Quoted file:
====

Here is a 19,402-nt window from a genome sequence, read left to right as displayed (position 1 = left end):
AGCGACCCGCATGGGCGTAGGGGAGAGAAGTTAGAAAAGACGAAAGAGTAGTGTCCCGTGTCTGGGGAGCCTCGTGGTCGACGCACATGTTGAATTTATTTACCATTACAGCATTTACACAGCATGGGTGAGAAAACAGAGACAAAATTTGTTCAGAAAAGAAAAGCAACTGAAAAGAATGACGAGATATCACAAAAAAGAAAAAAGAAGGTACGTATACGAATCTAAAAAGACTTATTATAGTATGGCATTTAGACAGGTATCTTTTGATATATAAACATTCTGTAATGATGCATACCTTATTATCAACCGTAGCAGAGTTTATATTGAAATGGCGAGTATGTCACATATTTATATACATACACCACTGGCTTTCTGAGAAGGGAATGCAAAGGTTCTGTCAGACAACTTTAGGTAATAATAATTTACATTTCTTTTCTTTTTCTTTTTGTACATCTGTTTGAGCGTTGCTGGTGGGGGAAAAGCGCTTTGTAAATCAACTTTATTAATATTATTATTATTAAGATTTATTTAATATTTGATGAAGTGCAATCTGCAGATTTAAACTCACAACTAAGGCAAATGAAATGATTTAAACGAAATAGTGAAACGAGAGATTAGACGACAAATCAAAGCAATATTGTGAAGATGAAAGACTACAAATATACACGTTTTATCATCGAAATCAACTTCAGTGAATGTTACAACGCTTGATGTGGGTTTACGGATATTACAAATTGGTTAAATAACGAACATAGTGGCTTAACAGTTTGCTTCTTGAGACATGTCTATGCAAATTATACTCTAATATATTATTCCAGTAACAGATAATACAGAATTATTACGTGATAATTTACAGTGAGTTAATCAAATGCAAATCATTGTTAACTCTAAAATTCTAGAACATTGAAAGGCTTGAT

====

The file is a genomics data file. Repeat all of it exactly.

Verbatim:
Here is a 19,402-nt window from a genome sequence, read left to right as displayed (position 1 = left end):
AGCGACCCGCATGGGCGTAGGGGAGAGAAGTTAGAAAAGACGAAAGAGTAGTGTCCCGTGTCTGGGGAGCCTCGTGGTCGACGCACATGTTGAATTTATTTACCATTACAGCATTTACACAGCATGGGTGAGAAAACAGAGACAAAATTTGTTCAGAAAAGAAAAGCAACTGAAAAGAATGACGAGATATCACAAAAAAGAAAAAAGAAGGTACGTATACGAATCTAAAAAGACTTATTATAGTATGGCATTTAGACAGGTATCTTTTGATATATAAACATTCTGTAATGATGCATACCTTATTATCAACCGTAGCAGAGTTTATATTGAAATGGCGAGTATGTCACATATTTATATACATACACCACTGGCTTTCTGAGAAGGGAATGCAAAGGTTCTGTCAGACAACTTTAGGTAATAATAATTTACATTTCTTTTCTTTTTCTTTTTGTACATCTGTTTGAGCGTTGCTGGTGGGGGAAAAGCGCTTTGTAAATCAACTTTATTAATATTATTATTATTAAGATTTATTTAATATTTGATGAAGTGCAATCTGCAGATTTAAACTCACAACTAAGGCAAATGAAATGATTTAAACGAAATAGTGAAACGAGAGATTAGACGACAAATCAAAGCAATATTGTGAAGATGAAAGACTACAAATATACACGTTTTATCATCGAAATCAACTTCAGTGAATGTTACAACGCTTGATGTGGGTTTACGGATATTACAAATTGGTTAAATAACGAACATAGTGGCTTAACAGTTTGCTTCTTGAGACATGTCTATGCAAATTATACTCTAATATATTATTCCAGTAACAGATAATACAGAATTATTACGTGATAATTTACAGTGAGTTAATCAAATGCAAATCATTGTTAACTCTAAAATTCTAGAACATTGAAAGGCTTGAT